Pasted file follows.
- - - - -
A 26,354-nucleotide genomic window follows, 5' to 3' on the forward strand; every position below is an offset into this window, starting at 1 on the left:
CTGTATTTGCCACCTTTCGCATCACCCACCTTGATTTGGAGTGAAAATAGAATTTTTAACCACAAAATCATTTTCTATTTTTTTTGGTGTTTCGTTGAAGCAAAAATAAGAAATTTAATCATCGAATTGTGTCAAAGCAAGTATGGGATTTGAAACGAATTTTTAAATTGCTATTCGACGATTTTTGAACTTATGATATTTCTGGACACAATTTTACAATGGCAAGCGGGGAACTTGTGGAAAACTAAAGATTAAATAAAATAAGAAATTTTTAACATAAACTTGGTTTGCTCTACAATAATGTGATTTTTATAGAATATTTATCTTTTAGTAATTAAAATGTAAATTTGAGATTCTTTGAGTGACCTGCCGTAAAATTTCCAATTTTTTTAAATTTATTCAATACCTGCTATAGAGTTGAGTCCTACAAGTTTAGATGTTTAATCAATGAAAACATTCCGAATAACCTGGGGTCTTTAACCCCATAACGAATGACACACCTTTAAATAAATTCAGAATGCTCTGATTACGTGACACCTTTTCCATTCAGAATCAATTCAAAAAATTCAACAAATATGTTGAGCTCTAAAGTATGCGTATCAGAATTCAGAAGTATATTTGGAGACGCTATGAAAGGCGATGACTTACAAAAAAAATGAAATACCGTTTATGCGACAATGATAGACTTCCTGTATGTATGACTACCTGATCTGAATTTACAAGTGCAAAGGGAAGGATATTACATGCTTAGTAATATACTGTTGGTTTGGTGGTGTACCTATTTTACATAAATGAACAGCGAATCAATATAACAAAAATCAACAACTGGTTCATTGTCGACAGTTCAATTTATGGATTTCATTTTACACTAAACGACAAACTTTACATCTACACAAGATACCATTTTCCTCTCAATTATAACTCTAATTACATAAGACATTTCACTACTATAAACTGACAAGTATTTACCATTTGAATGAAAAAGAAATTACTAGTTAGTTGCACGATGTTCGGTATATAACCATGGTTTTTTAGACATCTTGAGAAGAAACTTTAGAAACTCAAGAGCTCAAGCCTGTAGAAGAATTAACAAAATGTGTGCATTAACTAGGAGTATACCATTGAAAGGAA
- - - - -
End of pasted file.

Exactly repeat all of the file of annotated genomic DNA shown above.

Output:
A 26,354-nucleotide genomic window follows, 5' to 3' on the forward strand; every position below is an offset into this window, starting at 1 on the left:
CTGTATTTGCCACCTTTCGCATCACCCACCTTGATTTGGAGTGAAAATAGAATTTTTAACCACAAAATCATTTTCTATTTTTTTTGGTGTTTCGTTGAAGCAAAAATAAGAAATTTAATCATCGAATTGTGTCAAAGCAAGTATGGGATTTGAAACGAATTTTTAAATTGCTATTCGACGATTTTTGAACTTATGATATTTCTGGACACAATTTTACAATGGCAAGCGGGGAACTTGTGGAAAACTAAAGATTAAATAAAATAAGAAATTTTTAACATAAACTTGGTTTGCTCTACAATAATGTGATTTTTATAGAATATTTATCTTTTAGTAATTAAAATGTAAATTTGAGATTCTTTGAGTGACCTGCCGTAAAATTTCCAATTTTTTTAAATTTATTCAATACCTGCTATAGAGTTGAGTCCTACAAGTTTAGATGTTTAATCAATGAAAACATTCCGAATAACCTGGGGTCTTTAACCCCATAACGAATGACACACCTTTAAATAAATTCAGAATGCTCTGATTACGTGACACCTTTTCCATTCAGAATCAATTCAAAAAATTCAACAAATATGTTGAGCTCTAAAGTATGCGTATCAGAATTCAGAAGTATATTTGGAGACGCTATGAAAGGCGATGACTTACAAAAAAAATGAAATACCGTTTATGCGACAATGATAGACTTCCTGTATGTATGACTACCTGATCTGAATTTACAAGTGCAAAGGGAAGGATATTACATGCTTAGTAATATACTGTTGGTTTGGTGGTGTACCTATTTTACATAAATGAACAGCGAATCAATATAACAAAAATCAACAACTGGTTCATTGTCGACAGTTCAATTTATGGATTTCATTTTACACTAAACGACAAACTTTACATCTACACAAGATACCATTTTCCTCTCAATTATAACTCTAATTACATAAGACATTTCACTACTATAAACTGACAAGTATTTACCATTTGAATGAAAAAGAAATTACTAGTTAGTTGCACGATGTTCGGTATATAACCATGGTTTTTTAGACATCTTGAGAAGAAACTTTAGAAACTCAAGAGCTCAAGCCTGTAGAAGAATTAACAAAATGTGTGCATTAACTAGGAGTATACCATTGAAAGGAA